As I read thru this thread, “too many variables” seems to be the popular phrase. I’m curious to know what everyone means by that. I would say one variable is human error or inability. The people that shoot once a year right before hunting season could be a variable because they’re not proficient with their weapon. But my guess is, it’s mainly wind and time of flight. I am aware of both. Do you think I only shoot at far distances when the conditions are perfect? It doesn’t matter if it is still out or blowing 15 mph, I am still out shooting and will compensate for whatever necessary because I have the data and equipment to do so. At long range, a hunter has a lot of time for proper preparation and time to find a solid rest. The hunter also has time to study the animal, hence the patience to take the shot at the right time.

You can get close to almost anything, but what about when you can't? It's not like long range rifles can only shoot long range. I still try to get in close for the shot, but reality is sometimes you can't. And, when I can't, I know I can still make the shot farther away. Trust me, confidence in yourself and your weapon is a great feeling. Years ago, I watched my brother pass up a 600 yard shot on a B&C bull elk. At that point in time, I wasn’t prepared for that range either. But, now I am; and I believe it’s going to give me a big advantage.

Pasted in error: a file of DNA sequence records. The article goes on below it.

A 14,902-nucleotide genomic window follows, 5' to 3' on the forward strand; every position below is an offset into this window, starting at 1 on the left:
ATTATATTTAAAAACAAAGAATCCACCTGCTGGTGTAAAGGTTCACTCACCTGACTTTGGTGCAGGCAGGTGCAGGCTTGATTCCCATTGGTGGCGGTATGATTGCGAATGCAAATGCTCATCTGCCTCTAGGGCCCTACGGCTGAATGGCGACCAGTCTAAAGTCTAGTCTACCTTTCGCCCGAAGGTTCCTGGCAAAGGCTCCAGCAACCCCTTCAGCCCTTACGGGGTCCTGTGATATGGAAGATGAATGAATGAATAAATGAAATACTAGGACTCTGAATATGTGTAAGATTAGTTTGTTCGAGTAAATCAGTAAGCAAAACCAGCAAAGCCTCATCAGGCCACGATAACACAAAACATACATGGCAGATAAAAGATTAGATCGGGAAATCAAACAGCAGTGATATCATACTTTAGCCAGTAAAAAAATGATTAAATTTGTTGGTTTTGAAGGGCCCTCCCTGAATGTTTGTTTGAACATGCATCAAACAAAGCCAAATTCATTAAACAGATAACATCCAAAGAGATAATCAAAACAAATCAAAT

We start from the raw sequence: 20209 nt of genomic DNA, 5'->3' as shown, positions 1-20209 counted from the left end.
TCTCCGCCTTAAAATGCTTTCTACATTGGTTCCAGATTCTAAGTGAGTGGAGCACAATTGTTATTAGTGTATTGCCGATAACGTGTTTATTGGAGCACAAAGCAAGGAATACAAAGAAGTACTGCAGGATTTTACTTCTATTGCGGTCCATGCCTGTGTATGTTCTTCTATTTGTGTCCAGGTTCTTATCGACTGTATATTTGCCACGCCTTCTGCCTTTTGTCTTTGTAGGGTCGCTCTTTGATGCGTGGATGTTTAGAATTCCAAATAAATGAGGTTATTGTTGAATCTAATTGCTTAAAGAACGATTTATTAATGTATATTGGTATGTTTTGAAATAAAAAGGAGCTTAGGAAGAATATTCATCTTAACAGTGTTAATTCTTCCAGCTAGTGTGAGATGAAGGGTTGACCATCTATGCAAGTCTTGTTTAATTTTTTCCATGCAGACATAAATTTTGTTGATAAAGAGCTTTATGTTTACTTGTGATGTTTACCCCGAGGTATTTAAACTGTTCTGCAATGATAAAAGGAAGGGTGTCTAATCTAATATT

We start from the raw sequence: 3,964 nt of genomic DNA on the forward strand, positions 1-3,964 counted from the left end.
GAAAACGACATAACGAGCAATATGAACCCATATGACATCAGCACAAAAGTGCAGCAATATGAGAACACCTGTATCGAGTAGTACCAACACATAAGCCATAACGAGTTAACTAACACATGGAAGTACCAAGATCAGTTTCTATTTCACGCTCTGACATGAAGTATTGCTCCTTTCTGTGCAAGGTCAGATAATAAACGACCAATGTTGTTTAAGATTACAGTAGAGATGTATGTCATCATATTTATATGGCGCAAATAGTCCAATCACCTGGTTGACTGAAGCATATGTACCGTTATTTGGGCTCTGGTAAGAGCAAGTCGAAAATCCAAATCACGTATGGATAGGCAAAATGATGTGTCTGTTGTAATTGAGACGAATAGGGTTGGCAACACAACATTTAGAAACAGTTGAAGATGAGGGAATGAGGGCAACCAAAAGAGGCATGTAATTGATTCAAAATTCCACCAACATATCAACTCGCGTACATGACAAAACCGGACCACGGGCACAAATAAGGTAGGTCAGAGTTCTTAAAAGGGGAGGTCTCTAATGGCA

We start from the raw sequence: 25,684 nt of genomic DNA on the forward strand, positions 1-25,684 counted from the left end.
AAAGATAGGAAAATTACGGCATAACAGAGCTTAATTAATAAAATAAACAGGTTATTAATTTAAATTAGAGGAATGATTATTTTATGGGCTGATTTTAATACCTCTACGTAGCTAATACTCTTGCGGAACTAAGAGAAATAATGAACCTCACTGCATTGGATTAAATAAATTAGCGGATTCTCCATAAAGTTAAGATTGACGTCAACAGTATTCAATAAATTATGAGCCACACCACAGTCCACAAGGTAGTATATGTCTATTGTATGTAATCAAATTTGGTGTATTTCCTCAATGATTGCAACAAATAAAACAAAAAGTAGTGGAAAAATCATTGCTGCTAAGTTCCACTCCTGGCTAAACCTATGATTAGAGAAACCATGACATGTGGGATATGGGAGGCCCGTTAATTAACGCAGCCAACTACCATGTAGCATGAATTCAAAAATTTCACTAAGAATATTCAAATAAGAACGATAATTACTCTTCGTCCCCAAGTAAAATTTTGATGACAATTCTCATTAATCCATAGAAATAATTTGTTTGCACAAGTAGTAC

Long range obviously isn’t for everyone. We reload to squeeze every ounce of accuracy out of our rifles. We use high quality equipment from rangefinders, to wind meters, to levels, and drop charts for proper bullet placement, etc.

If you can’t shoot long range or have no interest in it, that’s fine. Just don’t stand in the way of those that can.